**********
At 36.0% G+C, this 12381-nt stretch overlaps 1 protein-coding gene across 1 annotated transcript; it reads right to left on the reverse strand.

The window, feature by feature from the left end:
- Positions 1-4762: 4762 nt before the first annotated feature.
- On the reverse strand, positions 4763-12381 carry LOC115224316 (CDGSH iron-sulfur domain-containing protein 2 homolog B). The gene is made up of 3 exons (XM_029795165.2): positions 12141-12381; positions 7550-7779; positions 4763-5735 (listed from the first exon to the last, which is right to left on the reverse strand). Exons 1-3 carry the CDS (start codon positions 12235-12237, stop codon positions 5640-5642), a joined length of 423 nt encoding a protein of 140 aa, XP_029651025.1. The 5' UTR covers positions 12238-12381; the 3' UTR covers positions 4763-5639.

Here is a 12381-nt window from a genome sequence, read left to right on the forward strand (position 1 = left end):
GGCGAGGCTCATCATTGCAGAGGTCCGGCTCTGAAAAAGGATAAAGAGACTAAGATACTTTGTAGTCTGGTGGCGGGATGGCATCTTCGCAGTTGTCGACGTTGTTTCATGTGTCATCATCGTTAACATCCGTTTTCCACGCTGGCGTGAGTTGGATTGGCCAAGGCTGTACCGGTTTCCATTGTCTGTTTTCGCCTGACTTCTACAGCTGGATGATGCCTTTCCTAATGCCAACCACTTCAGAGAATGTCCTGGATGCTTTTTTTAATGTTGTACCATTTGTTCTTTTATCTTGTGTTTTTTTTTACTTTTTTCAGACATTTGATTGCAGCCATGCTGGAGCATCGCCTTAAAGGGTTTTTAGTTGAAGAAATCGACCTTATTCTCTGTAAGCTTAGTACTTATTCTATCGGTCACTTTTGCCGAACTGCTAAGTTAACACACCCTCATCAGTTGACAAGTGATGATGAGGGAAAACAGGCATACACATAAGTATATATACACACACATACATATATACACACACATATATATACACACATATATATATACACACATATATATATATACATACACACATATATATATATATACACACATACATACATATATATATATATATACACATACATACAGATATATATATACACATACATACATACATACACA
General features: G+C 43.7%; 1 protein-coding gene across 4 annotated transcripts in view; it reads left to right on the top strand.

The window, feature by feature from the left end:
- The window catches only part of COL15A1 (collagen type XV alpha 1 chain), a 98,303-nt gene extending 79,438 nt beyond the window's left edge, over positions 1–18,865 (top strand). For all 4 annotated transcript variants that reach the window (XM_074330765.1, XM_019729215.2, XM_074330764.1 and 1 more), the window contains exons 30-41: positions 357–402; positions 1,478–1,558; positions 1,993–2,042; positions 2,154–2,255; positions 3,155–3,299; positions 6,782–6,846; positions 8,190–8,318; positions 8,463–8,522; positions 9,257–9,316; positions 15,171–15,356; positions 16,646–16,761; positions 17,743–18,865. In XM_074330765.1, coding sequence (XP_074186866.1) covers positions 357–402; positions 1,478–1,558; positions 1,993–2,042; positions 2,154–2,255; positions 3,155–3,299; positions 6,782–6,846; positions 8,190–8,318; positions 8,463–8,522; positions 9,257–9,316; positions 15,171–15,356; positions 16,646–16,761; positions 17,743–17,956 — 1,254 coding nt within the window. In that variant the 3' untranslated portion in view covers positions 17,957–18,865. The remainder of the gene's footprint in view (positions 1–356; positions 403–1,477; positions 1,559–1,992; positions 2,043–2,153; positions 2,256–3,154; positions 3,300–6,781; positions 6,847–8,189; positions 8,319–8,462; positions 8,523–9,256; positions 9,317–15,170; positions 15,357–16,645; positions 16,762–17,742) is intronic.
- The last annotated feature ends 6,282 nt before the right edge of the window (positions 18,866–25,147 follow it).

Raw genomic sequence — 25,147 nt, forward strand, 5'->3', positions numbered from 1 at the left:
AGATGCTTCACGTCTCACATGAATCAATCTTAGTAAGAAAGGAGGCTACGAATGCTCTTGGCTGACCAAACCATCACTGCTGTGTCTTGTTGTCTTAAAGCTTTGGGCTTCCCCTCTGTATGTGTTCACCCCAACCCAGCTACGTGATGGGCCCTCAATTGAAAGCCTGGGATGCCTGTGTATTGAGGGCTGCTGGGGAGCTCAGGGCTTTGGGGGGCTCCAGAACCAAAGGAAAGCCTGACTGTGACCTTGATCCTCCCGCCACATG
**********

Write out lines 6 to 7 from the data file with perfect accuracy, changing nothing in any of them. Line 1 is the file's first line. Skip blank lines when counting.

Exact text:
GGCGAGGCTCATCATTGCAGAGGTCCGGCTCTGAAAAAGGATAAAGAGACTAAGATACTTTGTAGTCTGGTGGCGGGATGGCATCTTCGCAGTTGTCGACGTTGTTTCATGTGTCATCATCGTTAACATCCGTTTTCCACGCTGGCGTGAGTTGGATTGGCCAAGGCTGTACCGGTTTCCATTGTCTGTTTTCGCCTGACTTCTACAGCTGGATGATGCCTTTCCTAATGCCAACCACTTCAGAGAATGTCCTGGATGCTTTTTTTAATGTTGTACCATTTGTTCTTTTATCTTGTGTTTTTTTTTACTTTTTTCAGACATTTGATTGCAGCCATGCTGGAGCATCGCCTTAAAGGGTTTTTAGTTGAAGAAATCGACCTTATTCTCTGTAAGCTTAGTACTTATTCTATCGGTCACTTTTGCCGAACTGCTAAGTTAACACACCCTCATCAGTTGACAAGTGATGATGAGGGAAAACAGGCATACACATAAGTATATATACACACACATACATATATACACACACATATATATACACACATATATATATACACACATATATATATATACATACACACATATATATATATATACACACATACATACATATATATATATATATACACATACATACAGATATATATATACACATACATACATACATACACA
General features: G+C 43.7%; 1 protein-coding gene across 4 annotated transcripts in view; it reads left to right on the top strand.